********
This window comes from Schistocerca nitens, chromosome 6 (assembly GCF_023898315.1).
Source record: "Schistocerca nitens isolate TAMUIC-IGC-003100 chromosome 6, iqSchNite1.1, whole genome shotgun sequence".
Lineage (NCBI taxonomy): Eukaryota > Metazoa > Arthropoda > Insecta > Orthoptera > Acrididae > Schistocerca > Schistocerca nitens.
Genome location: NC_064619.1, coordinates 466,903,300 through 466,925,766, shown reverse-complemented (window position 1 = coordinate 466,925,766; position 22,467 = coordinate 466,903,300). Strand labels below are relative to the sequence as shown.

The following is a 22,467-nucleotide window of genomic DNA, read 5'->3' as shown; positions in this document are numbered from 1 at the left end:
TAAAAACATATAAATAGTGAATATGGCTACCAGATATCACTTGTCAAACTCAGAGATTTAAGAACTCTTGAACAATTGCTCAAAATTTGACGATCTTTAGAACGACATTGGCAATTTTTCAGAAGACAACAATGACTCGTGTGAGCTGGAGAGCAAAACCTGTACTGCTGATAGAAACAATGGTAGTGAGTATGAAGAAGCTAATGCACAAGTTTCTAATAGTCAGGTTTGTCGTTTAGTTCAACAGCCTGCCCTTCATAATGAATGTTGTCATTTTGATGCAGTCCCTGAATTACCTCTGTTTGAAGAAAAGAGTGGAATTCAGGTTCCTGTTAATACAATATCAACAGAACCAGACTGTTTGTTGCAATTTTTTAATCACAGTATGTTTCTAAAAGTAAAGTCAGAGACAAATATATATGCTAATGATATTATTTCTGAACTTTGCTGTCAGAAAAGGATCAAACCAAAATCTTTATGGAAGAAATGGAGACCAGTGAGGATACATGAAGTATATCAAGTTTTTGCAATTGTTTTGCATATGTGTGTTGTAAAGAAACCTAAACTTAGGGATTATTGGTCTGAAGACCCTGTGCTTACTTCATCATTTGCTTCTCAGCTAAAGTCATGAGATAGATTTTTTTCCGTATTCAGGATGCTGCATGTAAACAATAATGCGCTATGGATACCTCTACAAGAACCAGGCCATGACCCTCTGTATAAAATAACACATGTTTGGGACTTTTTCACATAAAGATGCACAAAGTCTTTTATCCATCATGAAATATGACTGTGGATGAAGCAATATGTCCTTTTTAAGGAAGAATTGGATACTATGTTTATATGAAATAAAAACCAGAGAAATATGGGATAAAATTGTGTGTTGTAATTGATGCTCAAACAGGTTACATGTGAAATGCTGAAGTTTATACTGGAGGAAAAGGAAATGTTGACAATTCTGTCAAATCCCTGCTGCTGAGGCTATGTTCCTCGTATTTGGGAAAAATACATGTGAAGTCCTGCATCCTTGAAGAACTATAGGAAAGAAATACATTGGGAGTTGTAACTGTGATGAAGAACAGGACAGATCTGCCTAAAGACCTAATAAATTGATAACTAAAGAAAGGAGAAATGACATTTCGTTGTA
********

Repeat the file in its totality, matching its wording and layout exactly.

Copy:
This window comes from Schistocerca nitens, chromosome 6 (assembly GCF_023898315.1).
Source record: "Schistocerca nitens isolate TAMUIC-IGC-003100 chromosome 6, iqSchNite1.1, whole genome shotgun sequence".
Lineage (NCBI taxonomy): Eukaryota > Metazoa > Arthropoda > Insecta > Orthoptera > Acrididae > Schistocerca > Schistocerca nitens.
Genome location: NC_064619.1, coordinates 466,903,300 through 466,925,766, shown reverse-complemented (window position 1 = coordinate 466,925,766; position 22,467 = coordinate 466,903,300). Strand labels below are relative to the sequence as shown.

The following is a 22,467-nucleotide window of genomic DNA, read 5'->3' as shown; positions in this document are numbered from 1 at the left end:
TAAAAACATATAAATAGTGAATATGGCTACCAGATATCACTTGTCAAACTCAGAGATTTAAGAACTCTTGAACAATTGCTCAAAATTTGACGATCTTTAGAACGACATTGGCAATTTTTCAGAAGACAACAATGACTCGTGTGAGCTGGAGAGCAAAACCTGTACTGCTGATAGAAACAATGGTAGTGAGTATGAAGAAGCTAATGCACAAGTTTCTAATAGTCAGGTTTGTCGTTTAGTTCAACAGCCTGCCCTTCATAATGAATGTTGTCATTTTGATGCAGTCCCTGAATTACCTCTGTTTGAAGAAAAGAGTGGAATTCAGGTTCCTGTTAATACAATATCAACAGAACCAGACTGTTTGTTGCAATTTTTTAATCACAGTATGTTTCTAAAAGTAAAGTCAGAGACAAATATATATGCTAATGATATTATTTCTGAACTTTGCTGTCAGAAAAGGATCAAACCAAAATCTTTATGGAAGAAATGGAGACCAGTGAGGATACATGAAGTATATCAAGTTTTTGCAATTGTTTTGCATATGTGTGTTGTAAAGAAACCTAAACTTAGGGATTATTGGTCTGAAGACCCTGTGCTTACTTCATCATTTGCTTCTCAGCTAAAGTCATGAGATAGATTTTTTTCCGTATTCAGGATGCTGCATGTAAACAATAATGCGCTATGGATACCTCTACAAGAACCAGGCCATGACCCTCTGTATAAAATAACACATGTTTGGGACTTTTTCACATAAAGATGCACAAAGTCTTTTATCCATCATGAAATATGACTGTGGATGAAGCAATATGTCCTTTTTAAGGAAGAATTGGATACTATGTTTATATGAAATAAAAACCAGAGAAATATGGGATAAAATTGTGTGTTGTAATTGATGCTCAAACAGGTTACATGTGAAATGCTGAAGTTTATACTGGAGGAAAAGGAAATGTTGACAATTCTGTCAAATCCCTGCTGCTGAGGCTATGTTCCTCGTATTTGGGAAAAATACATGTGAAGTCCTGCATCCTTGAAGAACTATAGGAAAGAAATACATTGGGAGTTGTAACTGTGATGAAGAACAGGACAGATCTGCCTAAAGACCTAATAAATTGATAACTAAAGAAAGGAGAAATGACATTTCGTTGTA